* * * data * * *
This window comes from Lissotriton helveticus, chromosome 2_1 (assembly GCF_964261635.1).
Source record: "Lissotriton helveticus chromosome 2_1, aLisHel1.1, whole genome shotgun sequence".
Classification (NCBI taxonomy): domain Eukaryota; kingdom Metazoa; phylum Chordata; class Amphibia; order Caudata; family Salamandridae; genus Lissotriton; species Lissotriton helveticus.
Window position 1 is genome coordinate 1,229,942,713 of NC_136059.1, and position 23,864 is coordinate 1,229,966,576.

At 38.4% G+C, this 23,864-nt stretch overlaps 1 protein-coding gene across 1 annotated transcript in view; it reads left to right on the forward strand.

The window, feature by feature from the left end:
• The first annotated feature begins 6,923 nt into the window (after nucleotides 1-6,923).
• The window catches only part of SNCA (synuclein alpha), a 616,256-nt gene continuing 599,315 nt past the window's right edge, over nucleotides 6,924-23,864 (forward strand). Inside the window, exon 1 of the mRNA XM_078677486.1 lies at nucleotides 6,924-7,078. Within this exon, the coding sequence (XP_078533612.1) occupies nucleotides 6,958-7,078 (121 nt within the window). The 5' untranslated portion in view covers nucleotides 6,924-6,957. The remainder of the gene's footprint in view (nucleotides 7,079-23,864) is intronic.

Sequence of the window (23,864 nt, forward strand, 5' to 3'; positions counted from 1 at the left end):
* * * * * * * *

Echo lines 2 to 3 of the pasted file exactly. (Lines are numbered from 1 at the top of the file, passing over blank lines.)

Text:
Source record: "Lissotriton helveticus chromosome 2_1, aLisHel1.1, whole genome shotgun sequence".
Classification (NCBI taxonomy): domain Eukaryota; kingdom Metazoa; phylum Chordata; class Amphibia; order Caudata; family Salamandridae; genus Lissotriton; species Lissotriton helveticus.